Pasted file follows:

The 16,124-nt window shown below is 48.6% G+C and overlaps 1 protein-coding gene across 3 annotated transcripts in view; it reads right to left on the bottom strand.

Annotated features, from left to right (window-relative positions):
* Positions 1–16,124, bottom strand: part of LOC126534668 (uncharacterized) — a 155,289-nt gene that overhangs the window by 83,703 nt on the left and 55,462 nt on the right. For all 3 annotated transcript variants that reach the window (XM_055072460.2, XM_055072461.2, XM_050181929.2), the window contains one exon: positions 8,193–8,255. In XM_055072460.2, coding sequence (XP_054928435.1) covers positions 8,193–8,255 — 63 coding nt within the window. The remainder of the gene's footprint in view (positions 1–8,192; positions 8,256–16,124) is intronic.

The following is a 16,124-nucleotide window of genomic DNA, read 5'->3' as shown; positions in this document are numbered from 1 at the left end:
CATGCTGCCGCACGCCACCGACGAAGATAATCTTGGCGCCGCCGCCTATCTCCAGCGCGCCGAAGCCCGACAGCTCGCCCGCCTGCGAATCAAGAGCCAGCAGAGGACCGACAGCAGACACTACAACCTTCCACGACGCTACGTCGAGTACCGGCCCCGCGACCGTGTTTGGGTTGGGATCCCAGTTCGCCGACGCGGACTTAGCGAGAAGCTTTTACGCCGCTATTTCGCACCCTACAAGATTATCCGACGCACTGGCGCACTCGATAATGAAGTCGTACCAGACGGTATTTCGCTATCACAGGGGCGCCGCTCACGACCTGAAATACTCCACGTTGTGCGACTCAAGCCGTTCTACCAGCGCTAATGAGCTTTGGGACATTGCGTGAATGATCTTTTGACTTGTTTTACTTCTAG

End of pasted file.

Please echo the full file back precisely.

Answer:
The 16,124-nt window shown below is 48.6% G+C and overlaps 1 protein-coding gene across 3 annotated transcripts in view; it reads right to left on the bottom strand.

Annotated features, from left to right (window-relative positions):
* Positions 1–16,124, bottom strand: part of LOC126534668 (uncharacterized) — a 155,289-nt gene that overhangs the window by 83,703 nt on the left and 55,462 nt on the right. For all 3 annotated transcript variants that reach the window (XM_055072460.2, XM_055072461.2, XM_050181929.2), the window contains one exon: positions 8,193–8,255. In XM_055072460.2, coding sequence (XP_054928435.1) covers positions 8,193–8,255 — 63 coding nt within the window. The remainder of the gene's footprint in view (positions 1–8,192; positions 8,256–16,124) is intronic.

The following is a 16,124-nucleotide window of genomic DNA, read 5'->3' as shown; positions in this document are numbered from 1 at the left end:
CATGCTGCCGCACGCCACCGACGAAGATAATCTTGGCGCCGCCGCCTATCTCCAGCGCGCCGAAGCCCGACAGCTCGCCCGCCTGCGAATCAAGAGCCAGCAGAGGACCGACAGCAGACACTACAACCTTCCACGACGCTACGTCGAGTACCGGCCCCGCGACCGTGTTTGGGTTGGGATCCCAGTTCGCCGACGCGGACTTAGCGAGAAGCTTTTACGCCGCTATTTCGCACCCTACAAGATTATCCGACGCACTGGCGCACTCGATAATGAAGTCGTACCAGACGGTATTTCGCTATCACAGGGGCGCCGCTCACGACCTGAAATACTCCACGTTGTGCGACTCAAGCCGTTCTACCAGCGCTAATGAGCTTTGGGACATTGCGTGAATGATCTTTTGACTTGTTTTACTTCTAG